Emerging Entrepreneurs

Backing ventures that drive the India story

N Ramakrishnan | Updated on January 20, 2020

Anand Lunia, Partner, India Quotient   -  N Ramakrishnan

Seed-stage investor India Quotient bets big on technology and social networking sectors

You talk to Anand Lunia and inevitably the conversation turns to the India outside the metros and even within metros, those consumers who are not part of the elite crowd and who represent a great business opportunity. This was his thesis for starting India Quotient, a seed-stage venture capital firm that bets big on the India story; its investments include Sharechat, a social media start-up in Indian languages.

“We wanted to invest in India which is outside the metros. All the foreign money from private equity and VC funds would chase things which were liked by the top 2 per cent of the country. Even private equity will want to go into a western wear fashion brand,whereas in India they will want ethnic wear. Interestingly, the ethnic wear brands that are selling online are doing more business than western brands,” says Anand.

But then, he adds, everybody was comfortable with that model of investing. Even internet penetration was restricted to that small group. “Our bet in India Quotient was there is an India outside the metros. Not only India outside the metros, there are Indians outside the elite who will get internet access within metros and at some point of time, these people will represent a great opportunity,” he adds.

Social media

India Quotient, which started off with a small fund raised primarily from a close circle of Anand’s friends and acquaintances, initially bet on finance and then on social media. Why social media in Indian languages? Anand says that people in the metros and those who converse in English may be on Twitter or Instagram, but not the others. It is not just the barrier of language, it is also the barrier of culture, he explains. “Our belief continues to be that. Instagram and Twitter, for example, are designed for elite Indians. Hence, the need for investing in social media focussed on India,” he says. It was for this reason that India Quotient was one of the early backers of ventures in the Indian languages social media space. “We focussed on Indian language content and we said Indians have to have their own social media.”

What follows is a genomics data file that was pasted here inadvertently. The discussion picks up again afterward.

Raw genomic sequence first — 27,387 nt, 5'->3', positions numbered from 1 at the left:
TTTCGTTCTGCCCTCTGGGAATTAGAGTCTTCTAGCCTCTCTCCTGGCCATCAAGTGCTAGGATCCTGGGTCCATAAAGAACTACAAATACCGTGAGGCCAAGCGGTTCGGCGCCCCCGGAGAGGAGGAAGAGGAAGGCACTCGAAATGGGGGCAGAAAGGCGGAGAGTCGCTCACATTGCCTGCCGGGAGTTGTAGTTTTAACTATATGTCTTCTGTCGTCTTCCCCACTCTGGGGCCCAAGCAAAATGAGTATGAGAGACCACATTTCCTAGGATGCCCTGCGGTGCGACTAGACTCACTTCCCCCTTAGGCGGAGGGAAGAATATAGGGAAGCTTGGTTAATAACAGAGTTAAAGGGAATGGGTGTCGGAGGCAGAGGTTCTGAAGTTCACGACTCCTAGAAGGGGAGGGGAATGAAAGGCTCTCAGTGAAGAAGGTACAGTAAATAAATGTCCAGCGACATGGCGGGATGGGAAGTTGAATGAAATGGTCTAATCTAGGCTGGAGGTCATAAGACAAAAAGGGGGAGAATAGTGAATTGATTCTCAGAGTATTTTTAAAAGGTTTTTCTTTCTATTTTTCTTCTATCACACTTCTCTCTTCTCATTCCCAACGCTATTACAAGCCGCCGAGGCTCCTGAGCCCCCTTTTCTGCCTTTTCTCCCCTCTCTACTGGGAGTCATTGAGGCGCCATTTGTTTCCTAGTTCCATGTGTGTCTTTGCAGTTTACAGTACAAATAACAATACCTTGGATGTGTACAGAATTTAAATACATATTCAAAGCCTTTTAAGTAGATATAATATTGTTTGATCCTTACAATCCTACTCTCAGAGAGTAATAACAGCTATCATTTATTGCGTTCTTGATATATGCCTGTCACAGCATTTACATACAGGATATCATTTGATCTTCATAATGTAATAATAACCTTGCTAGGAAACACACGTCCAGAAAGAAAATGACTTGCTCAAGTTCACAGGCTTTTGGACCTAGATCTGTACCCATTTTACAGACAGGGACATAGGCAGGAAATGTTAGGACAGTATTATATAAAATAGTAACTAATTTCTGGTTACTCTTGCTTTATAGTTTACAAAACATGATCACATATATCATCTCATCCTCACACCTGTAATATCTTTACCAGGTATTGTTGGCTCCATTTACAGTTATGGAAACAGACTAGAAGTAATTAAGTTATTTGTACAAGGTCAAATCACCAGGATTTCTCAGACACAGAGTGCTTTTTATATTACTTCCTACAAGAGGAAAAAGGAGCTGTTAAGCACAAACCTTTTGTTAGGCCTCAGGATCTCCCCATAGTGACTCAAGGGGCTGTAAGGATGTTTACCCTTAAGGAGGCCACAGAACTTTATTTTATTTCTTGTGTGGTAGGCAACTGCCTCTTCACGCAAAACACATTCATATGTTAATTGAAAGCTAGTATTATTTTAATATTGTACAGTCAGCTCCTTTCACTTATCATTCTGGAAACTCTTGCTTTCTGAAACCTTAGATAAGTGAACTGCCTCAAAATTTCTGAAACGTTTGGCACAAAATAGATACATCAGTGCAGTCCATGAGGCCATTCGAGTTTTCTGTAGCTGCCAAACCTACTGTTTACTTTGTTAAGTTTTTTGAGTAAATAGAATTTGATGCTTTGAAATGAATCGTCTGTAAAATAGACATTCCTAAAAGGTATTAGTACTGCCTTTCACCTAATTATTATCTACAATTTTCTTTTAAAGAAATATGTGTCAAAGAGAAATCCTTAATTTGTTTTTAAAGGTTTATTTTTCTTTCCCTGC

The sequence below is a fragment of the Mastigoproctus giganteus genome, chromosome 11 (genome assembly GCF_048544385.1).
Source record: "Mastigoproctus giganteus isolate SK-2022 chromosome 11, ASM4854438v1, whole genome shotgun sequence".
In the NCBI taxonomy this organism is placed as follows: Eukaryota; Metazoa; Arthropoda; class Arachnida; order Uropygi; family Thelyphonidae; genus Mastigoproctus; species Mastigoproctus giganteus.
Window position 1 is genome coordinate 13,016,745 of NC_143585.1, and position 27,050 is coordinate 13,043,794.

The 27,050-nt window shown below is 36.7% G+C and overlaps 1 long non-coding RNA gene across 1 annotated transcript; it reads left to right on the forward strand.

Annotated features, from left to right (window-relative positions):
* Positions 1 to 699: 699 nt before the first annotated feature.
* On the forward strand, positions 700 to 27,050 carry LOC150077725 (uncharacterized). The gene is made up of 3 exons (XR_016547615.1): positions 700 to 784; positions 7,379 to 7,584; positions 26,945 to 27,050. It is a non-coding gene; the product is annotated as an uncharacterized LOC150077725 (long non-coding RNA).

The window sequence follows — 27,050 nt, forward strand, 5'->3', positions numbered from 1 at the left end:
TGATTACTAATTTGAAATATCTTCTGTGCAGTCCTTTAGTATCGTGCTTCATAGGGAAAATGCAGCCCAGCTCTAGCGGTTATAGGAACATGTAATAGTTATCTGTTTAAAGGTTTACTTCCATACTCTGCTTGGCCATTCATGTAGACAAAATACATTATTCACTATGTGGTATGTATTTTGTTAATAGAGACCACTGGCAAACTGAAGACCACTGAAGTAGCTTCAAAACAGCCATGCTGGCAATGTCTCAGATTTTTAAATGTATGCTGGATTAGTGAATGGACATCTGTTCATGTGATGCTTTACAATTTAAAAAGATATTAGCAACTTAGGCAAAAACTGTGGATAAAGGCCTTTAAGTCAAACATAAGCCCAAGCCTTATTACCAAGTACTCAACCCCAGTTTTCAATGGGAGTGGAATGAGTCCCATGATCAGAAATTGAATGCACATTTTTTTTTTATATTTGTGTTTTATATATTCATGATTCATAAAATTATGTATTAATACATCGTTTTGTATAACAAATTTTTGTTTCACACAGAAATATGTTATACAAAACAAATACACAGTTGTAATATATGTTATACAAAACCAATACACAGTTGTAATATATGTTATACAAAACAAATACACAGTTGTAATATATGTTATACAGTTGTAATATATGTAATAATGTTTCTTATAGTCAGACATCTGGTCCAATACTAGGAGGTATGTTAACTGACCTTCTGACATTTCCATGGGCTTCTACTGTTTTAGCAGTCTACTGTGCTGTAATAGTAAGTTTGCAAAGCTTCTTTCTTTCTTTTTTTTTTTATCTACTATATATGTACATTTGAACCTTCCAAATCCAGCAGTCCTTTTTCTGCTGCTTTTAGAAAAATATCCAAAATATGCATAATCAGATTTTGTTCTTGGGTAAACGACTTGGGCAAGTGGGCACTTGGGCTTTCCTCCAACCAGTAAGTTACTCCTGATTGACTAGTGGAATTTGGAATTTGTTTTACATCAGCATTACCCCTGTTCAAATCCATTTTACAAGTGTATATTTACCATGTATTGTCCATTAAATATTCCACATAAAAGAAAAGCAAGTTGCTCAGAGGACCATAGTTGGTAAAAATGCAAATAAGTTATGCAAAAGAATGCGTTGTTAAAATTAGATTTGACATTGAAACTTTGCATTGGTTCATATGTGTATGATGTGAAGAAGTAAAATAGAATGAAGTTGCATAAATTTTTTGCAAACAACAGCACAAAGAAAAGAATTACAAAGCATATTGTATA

According to Anand, India Quotient decided early on what it will not do. It decided not to look at ventures that are copycats of those in the US or China. For him, it was not about chasing themes, because that is a model that global VCs understand well and there are a large number of investors chasing the next big theme. “We said let us focus on that quadrant where there are businesses that are not being catered to. These people will become big. In the beginning, for two years, we were outcasts.” When others in the industry questioned him on his strategy that he was focussing on a niche segment, Anand’s reply was that he was addressing a large audience. The launch of Reliance Jio changed the dynamics completely. Broadband became easily available at a reduced cost. Besides, Anand says two other developments – the launch of UPI and reliable electricity supply – made businesses more viable.


Thanks to these developments, says Anand, most of India Quotient’s portfolio companies are meeting their targets. When he started the VC firm, if the companies met half the target it was considered good, but now when founders meet 90 per cent of their targets, they apologise for falling short, he says. From the beginning of 2019, he says, companies have started becoming aggressive and dramatically improved their performance. A big change is that when people talk of technology, they are not restricting themselves to the metros.

India Quotient raised its first two funds from domestic investors; the first one was mainly from friends and family and the second one too was mostly from people Anand knew. The third fund of $60 million had global investors, including from China. The VC firm is also raising an Opportunities Fund of $40 million that will help it invest in some of its portfolio companies that need larger rounds and may turn out to be multi-baggers.

Focus areas

According to Anand, India Quotient will continue to focus on the seed stage, but seed stage cheque sizes have themselves increased. From ₹1 crore cheques in the first fund, it went up to ₹2-3 crore in the second fund. With the third fund, the VC firm will invest up to ₹20 crore, going the entire range from ₹2–20 crore. One of the reasons for the larger seed stage cheque sizes is that there are a lot of returning entrepreneurs, who typically start with bigger cheques from VC funds. “For a younger founder to match up and compete for VC attention, he or she needs to prove a lot more.” More than half of India Quotient’s deals are freshers or first time deals, says Anand.

India Quotient picks a 10-15 per cent stake in the companies it invests in and will look for an exit once these ventures cross a certain revenue benchmark. “We want to stay as long as possible. We will invest up to $4-6 million per company. Now, with the follow on fund, we can go up to $8-9 million per company,” says Anand. From the third fund, the initial cheques may be around half a million (₹3.5 crore) and overall $5-6 million and another $5 million from the Opportunities Fund.

Anand says India Quotient will continue with its India thesis, looking at SaaS and tech companies too. “We think there is a lot of juice in India. We feel a lot of innovations are so good in India, that they will become global.”


Published on January 20, 2020

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